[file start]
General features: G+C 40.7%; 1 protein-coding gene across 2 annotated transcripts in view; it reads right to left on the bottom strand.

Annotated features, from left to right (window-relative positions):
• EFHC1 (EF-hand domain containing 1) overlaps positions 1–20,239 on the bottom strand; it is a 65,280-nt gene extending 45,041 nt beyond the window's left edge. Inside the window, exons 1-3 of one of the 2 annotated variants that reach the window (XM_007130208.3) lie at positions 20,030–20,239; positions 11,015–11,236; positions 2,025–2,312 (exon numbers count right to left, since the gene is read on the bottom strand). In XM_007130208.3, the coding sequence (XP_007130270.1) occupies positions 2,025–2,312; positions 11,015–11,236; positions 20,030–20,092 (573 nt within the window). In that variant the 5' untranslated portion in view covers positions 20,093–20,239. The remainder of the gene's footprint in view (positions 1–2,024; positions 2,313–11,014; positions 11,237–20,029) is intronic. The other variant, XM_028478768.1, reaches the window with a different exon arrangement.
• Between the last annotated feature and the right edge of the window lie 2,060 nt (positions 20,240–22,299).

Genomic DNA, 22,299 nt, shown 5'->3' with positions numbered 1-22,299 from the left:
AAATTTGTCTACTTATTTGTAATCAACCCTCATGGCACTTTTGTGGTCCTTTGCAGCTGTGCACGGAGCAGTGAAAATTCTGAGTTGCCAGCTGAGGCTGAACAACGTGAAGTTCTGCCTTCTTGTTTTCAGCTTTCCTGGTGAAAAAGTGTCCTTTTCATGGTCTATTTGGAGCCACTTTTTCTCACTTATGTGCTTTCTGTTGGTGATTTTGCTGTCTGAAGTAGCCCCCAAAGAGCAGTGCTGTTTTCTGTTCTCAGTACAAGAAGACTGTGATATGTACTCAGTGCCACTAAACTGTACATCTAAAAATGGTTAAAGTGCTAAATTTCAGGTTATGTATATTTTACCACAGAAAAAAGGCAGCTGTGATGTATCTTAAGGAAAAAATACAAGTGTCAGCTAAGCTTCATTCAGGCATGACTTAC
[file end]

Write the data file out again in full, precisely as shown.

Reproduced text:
General features: G+C 40.7%; 1 protein-coding gene across 2 annotated transcripts in view; it reads right to left on the bottom strand.

Annotated features, from left to right (window-relative positions):
• EFHC1 (EF-hand domain containing 1) overlaps positions 1–20,239 on the bottom strand; it is a 65,280-nt gene extending 45,041 nt beyond the window's left edge. Inside the window, exons 1-3 of one of the 2 annotated variants that reach the window (XM_007130208.3) lie at positions 20,030–20,239; positions 11,015–11,236; positions 2,025–2,312 (exon numbers count right to left, since the gene is read on the bottom strand). In XM_007130208.3, the coding sequence (XP_007130270.1) occupies positions 2,025–2,312; positions 11,015–11,236; positions 20,030–20,092 (573 nt within the window). In that variant the 5' untranslated portion in view covers positions 20,093–20,239. The remainder of the gene's footprint in view (positions 1–2,024; positions 2,313–11,014; positions 11,237–20,029) is intronic. The other variant, XM_028478768.1, reaches the window with a different exon arrangement.
• Between the last annotated feature and the right edge of the window lie 2,060 nt (positions 20,240–22,299).

Genomic DNA, 22,299 nt, shown 5'->3' with positions numbered 1-22,299 from the left:
AAATTTGTCTACTTATTTGTAATCAACCCTCATGGCACTTTTGTGGTCCTTTGCAGCTGTGCACGGAGCAGTGAAAATTCTGAGTTGCCAGCTGAGGCTGAACAACGTGAAGTTCTGCCTTCTTGTTTTCAGCTTTCCTGGTGAAAAAGTGTCCTTTTCATGGTCTATTTGGAGCCACTTTTTCTCACTTATGTGCTTTCTGTTGGTGATTTTGCTGTCTGAAGTAGCCCCCAAAGAGCAGTGCTGTTTTCTGTTCTCAGTACAAGAAGACTGTGATATGTACTCAGTGCCACTAAACTGTACATCTAAAAATGGTTAAAGTGCTAAATTTCAGGTTATGTATATTTTACCACAGAAAAAAGGCAGCTGTGATGTATCTTAAGGAAAAAATACAAGTGTCAGCTAAGCTTCATTCAGGCATGACTTAC